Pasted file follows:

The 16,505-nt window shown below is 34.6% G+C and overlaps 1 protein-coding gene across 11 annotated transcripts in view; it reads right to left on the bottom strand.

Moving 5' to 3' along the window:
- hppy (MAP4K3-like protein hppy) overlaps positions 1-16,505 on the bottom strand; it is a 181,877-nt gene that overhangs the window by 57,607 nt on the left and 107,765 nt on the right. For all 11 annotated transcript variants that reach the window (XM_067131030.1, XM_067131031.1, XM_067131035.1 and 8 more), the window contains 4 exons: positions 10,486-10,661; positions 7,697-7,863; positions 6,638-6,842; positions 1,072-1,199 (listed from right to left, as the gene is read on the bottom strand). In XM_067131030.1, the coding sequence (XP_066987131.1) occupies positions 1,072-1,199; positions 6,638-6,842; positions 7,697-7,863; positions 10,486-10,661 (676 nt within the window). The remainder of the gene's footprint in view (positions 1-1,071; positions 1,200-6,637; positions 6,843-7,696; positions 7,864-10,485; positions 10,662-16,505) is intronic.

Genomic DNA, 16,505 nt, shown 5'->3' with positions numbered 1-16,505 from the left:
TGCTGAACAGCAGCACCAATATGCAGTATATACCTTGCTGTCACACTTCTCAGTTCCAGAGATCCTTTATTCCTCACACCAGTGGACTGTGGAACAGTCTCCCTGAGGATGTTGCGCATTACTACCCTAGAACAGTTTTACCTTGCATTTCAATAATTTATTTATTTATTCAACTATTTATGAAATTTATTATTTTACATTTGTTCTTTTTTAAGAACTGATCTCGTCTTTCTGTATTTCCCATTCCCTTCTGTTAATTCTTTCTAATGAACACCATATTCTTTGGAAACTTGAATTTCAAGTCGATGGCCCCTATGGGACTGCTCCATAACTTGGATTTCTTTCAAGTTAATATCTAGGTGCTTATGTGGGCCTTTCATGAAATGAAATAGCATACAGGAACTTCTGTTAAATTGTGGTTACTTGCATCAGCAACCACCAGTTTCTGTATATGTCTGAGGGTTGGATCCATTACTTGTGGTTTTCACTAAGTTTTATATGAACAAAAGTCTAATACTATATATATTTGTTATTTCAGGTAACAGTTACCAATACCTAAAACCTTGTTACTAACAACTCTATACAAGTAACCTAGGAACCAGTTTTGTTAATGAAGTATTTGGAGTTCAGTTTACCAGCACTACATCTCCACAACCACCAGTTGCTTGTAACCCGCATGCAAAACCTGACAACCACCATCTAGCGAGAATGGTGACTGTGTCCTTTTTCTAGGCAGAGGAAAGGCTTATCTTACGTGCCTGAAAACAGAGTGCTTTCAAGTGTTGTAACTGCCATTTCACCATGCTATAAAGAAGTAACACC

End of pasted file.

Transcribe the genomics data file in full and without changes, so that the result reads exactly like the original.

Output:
The 16,505-nt window shown below is 34.6% G+C and overlaps 1 protein-coding gene across 11 annotated transcripts in view; it reads right to left on the bottom strand.

Moving 5' to 3' along the window:
- hppy (MAP4K3-like protein hppy) overlaps positions 1-16,505 on the bottom strand; it is a 181,877-nt gene that overhangs the window by 57,607 nt on the left and 107,765 nt on the right. For all 11 annotated transcript variants that reach the window (XM_067131030.1, XM_067131031.1, XM_067131035.1 and 8 more), the window contains 4 exons: positions 10,486-10,661; positions 7,697-7,863; positions 6,638-6,842; positions 1,072-1,199 (listed from right to left, as the gene is read on the bottom strand). In XM_067131030.1, the coding sequence (XP_066987131.1) occupies positions 1,072-1,199; positions 6,638-6,842; positions 7,697-7,863; positions 10,486-10,661 (676 nt within the window). The remainder of the gene's footprint in view (positions 1-1,071; positions 1,200-6,637; positions 6,843-7,696; positions 7,864-10,485; positions 10,662-16,505) is intronic.

Genomic DNA, 16,505 nt, shown 5'->3' with positions numbered 1-16,505 from the left:
TGCTGAACAGCAGCACCAATATGCAGTATATACCTTGCTGTCACACTTCTCAGTTCCAGAGATCCTTTATTCCTCACACCAGTGGACTGTGGAACAGTCTCCCTGAGGATGTTGCGCATTACTACCCTAGAACAGTTTTACCTTGCATTTCAATAATTTATTTATTTATTCAACTATTTATGAAATTTATTATTTTACATTTGTTCTTTTTTAAGAACTGATCTCGTCTTTCTGTATTTCCCATTCCCTTCTGTTAATTCTTTCTAATGAACACCATATTCTTTGGAAACTTGAATTTCAAGTCGATGGCCCCTATGGGACTGCTCCATAACTTGGATTTCTTTCAAGTTAATATCTAGGTGCTTATGTGGGCCTTTCATGAAATGAAATAGCATACAGGAACTTCTGTTAAATTGTGGTTACTTGCATCAGCAACCACCAGTTTCTGTATATGTCTGAGGGTTGGATCCATTACTTGTGGTTTTCACTAAGTTTTATATGAACAAAAGTCTAATACTATATATATTTGTTATTTCAGGTAACAGTTACCAATACCTAAAACCTTGTTACTAACAACTCTATACAAGTAACCTAGGAACCAGTTTTGTTAATGAAGTATTTGGAGTTCAGTTTACCAGCACTACATCTCCACAACCACCAGTTGCTTGTAACCCGCATGCAAAACCTGACAACCACCATCTAGCGAGAATGGTGACTGTGTCCTTTTTCTAGGCAGAGGAAAGGCTTATCTTACGTGCCTGAAAACAGAGTGCTTTCAAGTGTTGTAACTGCCATTTCACCATGCTATAAAGAAGTAACACC